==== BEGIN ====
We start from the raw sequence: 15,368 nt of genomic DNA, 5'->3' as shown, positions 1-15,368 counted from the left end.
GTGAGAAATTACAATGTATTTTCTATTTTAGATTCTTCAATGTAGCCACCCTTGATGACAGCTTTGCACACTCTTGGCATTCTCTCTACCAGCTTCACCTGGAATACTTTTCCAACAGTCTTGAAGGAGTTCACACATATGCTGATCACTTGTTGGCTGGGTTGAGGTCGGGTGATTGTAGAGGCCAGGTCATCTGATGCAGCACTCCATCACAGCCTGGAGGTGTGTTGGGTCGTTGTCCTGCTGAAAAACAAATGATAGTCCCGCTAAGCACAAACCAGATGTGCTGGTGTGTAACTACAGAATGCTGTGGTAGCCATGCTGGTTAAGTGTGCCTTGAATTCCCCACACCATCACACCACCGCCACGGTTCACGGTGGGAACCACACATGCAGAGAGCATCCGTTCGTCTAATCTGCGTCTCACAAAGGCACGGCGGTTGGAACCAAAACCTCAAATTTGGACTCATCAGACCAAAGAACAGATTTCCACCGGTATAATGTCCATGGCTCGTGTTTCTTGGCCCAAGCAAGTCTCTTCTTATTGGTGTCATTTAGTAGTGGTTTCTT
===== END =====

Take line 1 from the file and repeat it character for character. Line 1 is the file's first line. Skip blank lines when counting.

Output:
We start from the raw sequence: 15,368 nt of genomic DNA, 5'->3' as shown, positions 1-15,368 counted from the left end.